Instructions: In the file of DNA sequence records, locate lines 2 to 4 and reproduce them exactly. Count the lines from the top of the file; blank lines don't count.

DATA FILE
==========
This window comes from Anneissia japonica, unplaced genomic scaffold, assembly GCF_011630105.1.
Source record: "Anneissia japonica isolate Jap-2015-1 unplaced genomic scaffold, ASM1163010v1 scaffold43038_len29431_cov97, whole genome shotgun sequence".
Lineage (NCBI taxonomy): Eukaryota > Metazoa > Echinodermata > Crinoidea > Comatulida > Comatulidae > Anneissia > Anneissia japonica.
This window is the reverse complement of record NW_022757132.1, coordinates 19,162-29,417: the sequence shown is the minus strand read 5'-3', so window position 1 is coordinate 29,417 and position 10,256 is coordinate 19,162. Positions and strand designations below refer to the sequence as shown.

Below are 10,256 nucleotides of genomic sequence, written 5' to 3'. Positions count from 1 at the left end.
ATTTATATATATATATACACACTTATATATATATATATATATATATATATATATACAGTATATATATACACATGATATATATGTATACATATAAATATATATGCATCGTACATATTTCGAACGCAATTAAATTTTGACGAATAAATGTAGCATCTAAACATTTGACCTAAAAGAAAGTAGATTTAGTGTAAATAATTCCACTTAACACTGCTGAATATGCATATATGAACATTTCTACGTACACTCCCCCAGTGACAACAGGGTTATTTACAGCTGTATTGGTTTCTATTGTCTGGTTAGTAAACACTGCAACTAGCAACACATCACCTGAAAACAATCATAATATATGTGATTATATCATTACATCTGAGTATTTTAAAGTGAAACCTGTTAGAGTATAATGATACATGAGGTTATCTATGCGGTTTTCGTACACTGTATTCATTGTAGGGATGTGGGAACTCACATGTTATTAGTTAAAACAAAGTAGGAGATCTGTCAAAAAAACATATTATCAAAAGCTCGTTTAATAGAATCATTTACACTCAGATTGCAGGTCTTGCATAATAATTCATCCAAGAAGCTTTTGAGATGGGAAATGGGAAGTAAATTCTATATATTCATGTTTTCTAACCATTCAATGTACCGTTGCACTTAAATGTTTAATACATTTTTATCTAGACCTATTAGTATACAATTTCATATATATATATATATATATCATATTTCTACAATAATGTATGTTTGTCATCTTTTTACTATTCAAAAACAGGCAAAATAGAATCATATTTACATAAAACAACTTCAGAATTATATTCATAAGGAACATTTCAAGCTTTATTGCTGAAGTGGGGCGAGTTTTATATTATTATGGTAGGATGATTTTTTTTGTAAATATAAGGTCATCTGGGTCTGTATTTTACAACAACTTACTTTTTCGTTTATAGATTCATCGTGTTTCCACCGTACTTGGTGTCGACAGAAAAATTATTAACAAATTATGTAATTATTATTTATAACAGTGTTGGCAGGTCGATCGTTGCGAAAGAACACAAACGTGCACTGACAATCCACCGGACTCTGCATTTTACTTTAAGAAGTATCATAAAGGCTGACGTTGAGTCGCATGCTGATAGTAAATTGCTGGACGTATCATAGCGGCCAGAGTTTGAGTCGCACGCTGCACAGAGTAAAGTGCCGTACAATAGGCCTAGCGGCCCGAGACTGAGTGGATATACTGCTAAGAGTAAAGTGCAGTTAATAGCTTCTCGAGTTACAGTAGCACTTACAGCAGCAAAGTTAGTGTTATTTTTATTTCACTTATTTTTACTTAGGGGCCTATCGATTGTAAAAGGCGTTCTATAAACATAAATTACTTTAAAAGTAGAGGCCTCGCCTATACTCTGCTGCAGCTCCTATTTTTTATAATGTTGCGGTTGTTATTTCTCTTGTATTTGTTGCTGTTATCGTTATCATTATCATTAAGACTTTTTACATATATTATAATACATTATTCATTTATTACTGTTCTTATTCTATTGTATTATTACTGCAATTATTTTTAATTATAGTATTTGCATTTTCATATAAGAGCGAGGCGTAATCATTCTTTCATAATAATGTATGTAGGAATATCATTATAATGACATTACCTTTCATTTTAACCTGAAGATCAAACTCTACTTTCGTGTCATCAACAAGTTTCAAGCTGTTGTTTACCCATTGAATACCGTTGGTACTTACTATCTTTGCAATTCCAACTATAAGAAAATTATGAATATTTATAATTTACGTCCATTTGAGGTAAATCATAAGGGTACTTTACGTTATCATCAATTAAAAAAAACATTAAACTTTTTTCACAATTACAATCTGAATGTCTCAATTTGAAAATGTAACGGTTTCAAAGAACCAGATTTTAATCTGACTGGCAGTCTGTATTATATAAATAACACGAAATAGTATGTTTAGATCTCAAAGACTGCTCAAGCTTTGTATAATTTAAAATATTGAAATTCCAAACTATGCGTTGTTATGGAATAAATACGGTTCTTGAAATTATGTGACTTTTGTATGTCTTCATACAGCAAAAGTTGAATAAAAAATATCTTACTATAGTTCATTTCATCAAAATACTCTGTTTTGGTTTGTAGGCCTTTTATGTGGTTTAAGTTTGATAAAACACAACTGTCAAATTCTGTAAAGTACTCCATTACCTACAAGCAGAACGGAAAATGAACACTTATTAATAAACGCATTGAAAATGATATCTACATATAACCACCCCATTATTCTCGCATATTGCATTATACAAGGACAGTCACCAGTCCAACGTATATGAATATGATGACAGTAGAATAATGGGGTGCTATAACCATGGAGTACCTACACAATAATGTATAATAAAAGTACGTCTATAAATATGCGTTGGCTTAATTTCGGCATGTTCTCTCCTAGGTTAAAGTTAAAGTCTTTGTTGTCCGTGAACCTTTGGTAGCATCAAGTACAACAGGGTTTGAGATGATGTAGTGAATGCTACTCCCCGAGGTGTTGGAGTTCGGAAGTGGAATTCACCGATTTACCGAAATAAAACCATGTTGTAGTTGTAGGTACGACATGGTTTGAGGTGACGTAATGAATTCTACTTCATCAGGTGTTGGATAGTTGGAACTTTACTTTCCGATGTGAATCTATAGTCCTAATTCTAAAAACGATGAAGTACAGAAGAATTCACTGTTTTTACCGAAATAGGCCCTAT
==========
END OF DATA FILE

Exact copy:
Source record: "Anneissia japonica isolate Jap-2015-1 unplaced genomic scaffold, ASM1163010v1 scaffold43038_len29431_cov97, whole genome shotgun sequence".
Lineage (NCBI taxonomy): Eukaryota > Metazoa > Echinodermata > Crinoidea > Comatulida > Comatulidae > Anneissia > Anneissia japonica.
This window is the reverse complement of record NW_022757132.1, coordinates 19,162-29,417: the sequence shown is the minus strand read 5'-3', so window position 1 is coordinate 29,417 and position 10,256 is coordinate 19,162. Positions and strand designations below refer to the sequence as shown.